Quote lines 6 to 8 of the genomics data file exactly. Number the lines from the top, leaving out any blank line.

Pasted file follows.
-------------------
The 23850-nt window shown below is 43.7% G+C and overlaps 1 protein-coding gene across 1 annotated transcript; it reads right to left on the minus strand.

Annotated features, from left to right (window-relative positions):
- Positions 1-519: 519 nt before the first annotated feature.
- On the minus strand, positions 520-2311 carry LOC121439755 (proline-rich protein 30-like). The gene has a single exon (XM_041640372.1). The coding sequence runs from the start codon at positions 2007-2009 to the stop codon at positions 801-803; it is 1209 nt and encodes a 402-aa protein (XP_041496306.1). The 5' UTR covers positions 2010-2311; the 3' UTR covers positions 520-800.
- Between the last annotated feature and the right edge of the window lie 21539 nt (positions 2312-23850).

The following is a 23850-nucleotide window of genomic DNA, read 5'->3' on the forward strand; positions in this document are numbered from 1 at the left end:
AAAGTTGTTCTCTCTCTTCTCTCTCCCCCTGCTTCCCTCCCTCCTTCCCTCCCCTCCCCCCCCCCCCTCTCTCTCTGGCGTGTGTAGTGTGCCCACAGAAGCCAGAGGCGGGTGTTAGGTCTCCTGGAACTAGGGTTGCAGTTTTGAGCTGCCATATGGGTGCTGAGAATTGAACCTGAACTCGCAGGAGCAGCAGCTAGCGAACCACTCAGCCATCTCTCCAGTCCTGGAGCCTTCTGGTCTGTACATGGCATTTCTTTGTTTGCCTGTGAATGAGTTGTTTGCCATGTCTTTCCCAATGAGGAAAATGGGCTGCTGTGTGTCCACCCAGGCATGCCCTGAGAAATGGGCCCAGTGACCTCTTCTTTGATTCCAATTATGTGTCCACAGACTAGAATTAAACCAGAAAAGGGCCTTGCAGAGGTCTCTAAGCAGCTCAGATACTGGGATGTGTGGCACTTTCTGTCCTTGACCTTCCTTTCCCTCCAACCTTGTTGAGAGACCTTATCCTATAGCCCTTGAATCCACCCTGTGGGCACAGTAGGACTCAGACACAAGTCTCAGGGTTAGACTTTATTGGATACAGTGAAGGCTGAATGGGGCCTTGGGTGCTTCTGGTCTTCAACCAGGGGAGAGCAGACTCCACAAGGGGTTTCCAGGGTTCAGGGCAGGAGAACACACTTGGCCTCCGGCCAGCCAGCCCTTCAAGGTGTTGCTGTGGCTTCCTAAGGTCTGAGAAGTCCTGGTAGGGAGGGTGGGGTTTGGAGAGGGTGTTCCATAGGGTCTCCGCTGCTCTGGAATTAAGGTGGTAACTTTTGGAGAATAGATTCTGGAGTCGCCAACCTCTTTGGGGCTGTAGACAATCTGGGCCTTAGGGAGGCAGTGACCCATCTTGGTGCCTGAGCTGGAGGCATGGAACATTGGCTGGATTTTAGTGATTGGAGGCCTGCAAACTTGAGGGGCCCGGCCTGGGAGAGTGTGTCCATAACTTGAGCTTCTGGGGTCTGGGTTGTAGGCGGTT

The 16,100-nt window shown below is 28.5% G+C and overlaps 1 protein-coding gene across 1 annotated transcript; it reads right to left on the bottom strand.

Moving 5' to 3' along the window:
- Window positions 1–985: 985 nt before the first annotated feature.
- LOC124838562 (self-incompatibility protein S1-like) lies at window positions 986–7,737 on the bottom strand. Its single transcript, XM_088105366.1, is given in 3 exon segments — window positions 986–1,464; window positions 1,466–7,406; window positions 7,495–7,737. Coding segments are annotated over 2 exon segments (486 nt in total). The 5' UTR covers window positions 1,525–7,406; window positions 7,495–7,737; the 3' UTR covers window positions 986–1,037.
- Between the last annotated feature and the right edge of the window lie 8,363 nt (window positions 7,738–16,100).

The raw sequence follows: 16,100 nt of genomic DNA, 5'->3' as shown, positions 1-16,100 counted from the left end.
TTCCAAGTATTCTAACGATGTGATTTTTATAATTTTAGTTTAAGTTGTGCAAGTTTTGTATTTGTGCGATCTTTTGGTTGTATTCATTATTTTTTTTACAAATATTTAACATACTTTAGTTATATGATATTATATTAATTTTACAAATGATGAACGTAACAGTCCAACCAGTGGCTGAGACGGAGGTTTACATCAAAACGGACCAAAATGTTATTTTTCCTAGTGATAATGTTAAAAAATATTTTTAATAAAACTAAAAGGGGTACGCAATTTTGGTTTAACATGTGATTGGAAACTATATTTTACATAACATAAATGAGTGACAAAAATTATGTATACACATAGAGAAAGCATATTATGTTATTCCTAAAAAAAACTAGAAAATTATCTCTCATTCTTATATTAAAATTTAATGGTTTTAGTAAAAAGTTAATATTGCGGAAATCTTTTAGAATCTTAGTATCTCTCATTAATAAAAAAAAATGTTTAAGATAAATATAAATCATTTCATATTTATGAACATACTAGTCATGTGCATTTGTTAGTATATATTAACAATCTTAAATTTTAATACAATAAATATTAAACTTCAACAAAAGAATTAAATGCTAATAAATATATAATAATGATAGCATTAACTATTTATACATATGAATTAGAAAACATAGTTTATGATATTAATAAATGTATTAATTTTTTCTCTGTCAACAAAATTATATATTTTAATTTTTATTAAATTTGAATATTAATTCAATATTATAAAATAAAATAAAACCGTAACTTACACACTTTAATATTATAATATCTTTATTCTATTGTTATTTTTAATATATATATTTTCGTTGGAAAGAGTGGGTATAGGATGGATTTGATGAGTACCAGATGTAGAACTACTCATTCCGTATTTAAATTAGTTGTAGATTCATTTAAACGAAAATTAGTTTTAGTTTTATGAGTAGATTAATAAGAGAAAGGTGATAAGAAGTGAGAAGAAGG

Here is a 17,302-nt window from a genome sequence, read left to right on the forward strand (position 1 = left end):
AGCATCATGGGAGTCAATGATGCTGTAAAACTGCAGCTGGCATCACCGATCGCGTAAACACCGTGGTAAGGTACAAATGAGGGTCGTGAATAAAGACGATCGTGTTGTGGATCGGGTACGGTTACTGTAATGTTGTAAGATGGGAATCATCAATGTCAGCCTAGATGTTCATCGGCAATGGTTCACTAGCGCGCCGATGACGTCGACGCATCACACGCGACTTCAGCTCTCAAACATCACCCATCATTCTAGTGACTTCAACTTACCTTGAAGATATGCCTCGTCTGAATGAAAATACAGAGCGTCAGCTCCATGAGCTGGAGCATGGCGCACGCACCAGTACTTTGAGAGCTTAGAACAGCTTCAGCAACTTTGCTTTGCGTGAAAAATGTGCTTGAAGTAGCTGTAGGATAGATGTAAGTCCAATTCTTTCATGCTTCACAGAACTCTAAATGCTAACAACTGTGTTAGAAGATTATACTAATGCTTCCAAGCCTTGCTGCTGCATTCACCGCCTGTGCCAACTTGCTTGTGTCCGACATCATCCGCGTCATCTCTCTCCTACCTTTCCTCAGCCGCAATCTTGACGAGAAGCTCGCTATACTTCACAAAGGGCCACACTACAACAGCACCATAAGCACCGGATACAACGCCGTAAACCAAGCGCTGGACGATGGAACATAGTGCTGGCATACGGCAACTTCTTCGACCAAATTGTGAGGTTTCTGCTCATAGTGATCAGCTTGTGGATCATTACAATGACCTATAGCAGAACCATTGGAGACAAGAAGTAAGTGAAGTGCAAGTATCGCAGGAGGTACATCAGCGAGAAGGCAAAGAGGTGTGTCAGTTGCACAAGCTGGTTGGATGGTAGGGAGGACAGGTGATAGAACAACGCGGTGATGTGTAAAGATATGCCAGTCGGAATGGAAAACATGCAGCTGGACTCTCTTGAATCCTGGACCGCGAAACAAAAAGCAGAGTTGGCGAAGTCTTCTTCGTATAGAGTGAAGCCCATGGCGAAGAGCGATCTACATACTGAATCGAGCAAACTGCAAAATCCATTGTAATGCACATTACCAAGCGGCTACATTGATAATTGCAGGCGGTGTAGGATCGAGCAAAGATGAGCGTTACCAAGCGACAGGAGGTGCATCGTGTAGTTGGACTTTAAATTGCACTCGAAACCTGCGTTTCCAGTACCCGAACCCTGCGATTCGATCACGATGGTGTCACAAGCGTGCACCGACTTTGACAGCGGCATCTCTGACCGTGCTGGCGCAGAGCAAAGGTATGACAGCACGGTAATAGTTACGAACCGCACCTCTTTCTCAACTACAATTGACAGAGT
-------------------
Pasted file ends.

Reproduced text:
The following is a 23850-nucleotide window of genomic DNA, read 5'->3' on the forward strand; positions in this document are numbered from 1 at the left end:
AAAGTTGTTCTCTCTCTTCTCTCTCCCCCTGCTTCCCTCCCTCCTTCCCTCCCCTCCCCCCCCCCCCTCTCTCTCTGGCGTGTGTAGTGTGCCCACAGAAGCCAGAGGCGGGTGTTAGGTCTCCTGGAACTAGGGTTGCAGTTTTGAGCTGCCATATGGGTGCTGAGAATTGAACCTGAACTCGCAGGAGCAGCAGCTAGCGAACCACTCAGCCATCTCTCCAGTCCTGGAGCCTTCTGGTCTGTACATGGCATTTCTTTGTTTGCCTGTGAATGAGTTGTTTGCCATGTCTTTCCCAATGAGGAAAATGGGCTGCTGTGTGTCCACCCAGGCATGCCCTGAGAAATGGGCCCAGTGACCTCTTCTTTGATTCCAATTATGTGTCCACAGACTAGAATTAAACCAGAAAAGGGCCTTGCAGAGGTCTCTAAGCAGCTCAGATACTGGGATGTGTGGCACTTTCTGTCCTTGACCTTCCTTTCCCTCCAACCTTGTTGAGAGACCTTATCCTATAGCCCTTGAATCCACCCTGTGGGCACAGTAGGACTCAGACACAAGTCTCAGGGTTAGACTTTATTGGATACAGTGAAGGCTGAATGGGGCCTTGGGTGCTTCTGGTCTTCAACCAGGGGAGAGCAGACTCCACAAGGGGTTTCCAGGGTTCAGGGCAGGAGAACACACTTGGCCTCCGGCCAGCCAGCCCTTCAAGGTGTTGCTGTGGCTTCCTAAGGTCTGAGAAGTCCTGGTAGGGAGGGTGGGGTTTGGAGAGGGTGTTCCATAGGGTCTCCGCTGCTCTGGAATTAAGGTGGTAACTTTTGGAGAATAGATTCTGGAGTCGCCAACCTCTTTGGGGCTGTAGACAATCTGGGCCTTAGGGAGGCAGTGACCCATCTTGGTGCCTGAGCTGGAGGCATGGAACATTGGCTGGATTTTAGTGATTGGAGGCCTGCAAACTTGAGGGGCCCGGCCTGGGAGAGTGTGTCCATAACTTGAGCTTCTGGGGTCTGGGTTGTAGGCGGTT

The 16,100-nt window shown below is 28.5% G+C and overlaps 1 protein-coding gene across 1 annotated transcript; it reads right to left on the bottom strand.